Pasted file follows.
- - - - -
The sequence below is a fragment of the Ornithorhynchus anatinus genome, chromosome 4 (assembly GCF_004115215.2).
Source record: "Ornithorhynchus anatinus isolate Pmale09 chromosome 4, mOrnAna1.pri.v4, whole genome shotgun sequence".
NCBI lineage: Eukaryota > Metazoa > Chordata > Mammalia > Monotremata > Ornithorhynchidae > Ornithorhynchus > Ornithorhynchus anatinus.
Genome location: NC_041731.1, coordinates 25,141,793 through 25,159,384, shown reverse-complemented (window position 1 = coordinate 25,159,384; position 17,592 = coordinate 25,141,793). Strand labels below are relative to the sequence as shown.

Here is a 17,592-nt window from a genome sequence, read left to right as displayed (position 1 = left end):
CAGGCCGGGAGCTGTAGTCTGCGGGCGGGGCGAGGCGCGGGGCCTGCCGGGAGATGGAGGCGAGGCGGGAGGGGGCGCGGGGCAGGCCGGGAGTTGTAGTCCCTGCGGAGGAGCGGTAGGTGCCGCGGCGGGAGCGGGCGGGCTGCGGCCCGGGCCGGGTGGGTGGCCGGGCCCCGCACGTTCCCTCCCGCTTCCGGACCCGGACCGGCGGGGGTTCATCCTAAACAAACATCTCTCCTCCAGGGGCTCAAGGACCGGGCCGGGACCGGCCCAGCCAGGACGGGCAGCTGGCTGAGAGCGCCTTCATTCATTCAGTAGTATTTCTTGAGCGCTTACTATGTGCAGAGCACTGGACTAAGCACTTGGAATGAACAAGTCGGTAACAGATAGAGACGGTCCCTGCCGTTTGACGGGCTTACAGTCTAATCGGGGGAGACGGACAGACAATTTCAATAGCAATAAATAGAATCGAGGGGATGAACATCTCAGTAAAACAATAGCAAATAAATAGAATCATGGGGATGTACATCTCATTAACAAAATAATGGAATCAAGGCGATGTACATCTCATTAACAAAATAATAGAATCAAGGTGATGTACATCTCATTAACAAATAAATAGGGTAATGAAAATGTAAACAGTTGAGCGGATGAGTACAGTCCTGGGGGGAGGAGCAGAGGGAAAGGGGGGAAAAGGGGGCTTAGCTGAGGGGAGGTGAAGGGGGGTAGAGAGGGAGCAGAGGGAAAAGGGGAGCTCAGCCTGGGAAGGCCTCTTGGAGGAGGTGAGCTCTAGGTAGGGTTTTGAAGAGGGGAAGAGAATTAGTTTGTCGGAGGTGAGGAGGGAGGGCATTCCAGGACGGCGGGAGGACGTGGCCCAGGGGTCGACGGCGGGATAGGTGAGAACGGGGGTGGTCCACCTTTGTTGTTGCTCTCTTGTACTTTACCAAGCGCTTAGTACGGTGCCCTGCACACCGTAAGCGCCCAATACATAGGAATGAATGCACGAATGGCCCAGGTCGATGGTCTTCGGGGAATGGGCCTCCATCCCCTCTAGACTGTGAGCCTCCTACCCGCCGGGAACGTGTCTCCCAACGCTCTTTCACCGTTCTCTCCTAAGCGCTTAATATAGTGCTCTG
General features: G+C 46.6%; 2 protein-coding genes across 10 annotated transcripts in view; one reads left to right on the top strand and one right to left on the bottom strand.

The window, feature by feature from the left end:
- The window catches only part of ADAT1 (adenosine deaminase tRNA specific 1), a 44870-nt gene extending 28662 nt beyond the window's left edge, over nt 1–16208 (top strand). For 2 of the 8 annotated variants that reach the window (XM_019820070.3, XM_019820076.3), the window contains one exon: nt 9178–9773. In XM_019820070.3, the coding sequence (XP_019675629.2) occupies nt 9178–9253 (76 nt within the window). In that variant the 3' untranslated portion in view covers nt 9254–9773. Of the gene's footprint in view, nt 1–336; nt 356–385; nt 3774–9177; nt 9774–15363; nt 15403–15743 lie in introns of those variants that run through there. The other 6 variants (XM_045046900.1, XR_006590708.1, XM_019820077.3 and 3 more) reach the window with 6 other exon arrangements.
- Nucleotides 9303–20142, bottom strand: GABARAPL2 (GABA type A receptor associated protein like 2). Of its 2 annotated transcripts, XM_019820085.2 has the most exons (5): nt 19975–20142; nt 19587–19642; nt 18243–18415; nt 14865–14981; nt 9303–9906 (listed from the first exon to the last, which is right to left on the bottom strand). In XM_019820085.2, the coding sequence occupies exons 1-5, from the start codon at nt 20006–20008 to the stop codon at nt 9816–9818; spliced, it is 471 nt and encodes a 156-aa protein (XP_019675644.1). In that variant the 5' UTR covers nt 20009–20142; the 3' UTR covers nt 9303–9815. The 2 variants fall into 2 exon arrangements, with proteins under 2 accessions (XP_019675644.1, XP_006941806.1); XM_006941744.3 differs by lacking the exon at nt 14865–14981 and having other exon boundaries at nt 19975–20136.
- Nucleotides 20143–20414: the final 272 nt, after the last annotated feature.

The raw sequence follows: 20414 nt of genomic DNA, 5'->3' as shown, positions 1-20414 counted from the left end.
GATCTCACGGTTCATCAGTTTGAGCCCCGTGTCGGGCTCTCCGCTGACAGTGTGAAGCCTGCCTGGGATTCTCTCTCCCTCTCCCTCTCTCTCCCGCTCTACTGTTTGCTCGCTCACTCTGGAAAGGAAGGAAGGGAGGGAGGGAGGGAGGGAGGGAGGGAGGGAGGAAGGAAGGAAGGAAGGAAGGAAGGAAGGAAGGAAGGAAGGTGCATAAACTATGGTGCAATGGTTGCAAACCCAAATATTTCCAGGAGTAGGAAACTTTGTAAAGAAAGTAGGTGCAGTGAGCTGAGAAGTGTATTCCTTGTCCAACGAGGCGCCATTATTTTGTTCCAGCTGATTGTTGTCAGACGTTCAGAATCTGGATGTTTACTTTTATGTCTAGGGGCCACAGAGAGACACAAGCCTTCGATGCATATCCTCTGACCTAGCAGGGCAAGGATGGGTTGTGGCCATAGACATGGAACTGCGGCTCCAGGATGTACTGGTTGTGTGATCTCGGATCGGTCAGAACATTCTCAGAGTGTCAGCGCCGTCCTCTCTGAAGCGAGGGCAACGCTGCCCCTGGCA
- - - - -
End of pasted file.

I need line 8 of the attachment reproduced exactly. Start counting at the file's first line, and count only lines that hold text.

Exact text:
The window, feature by feature from the left end: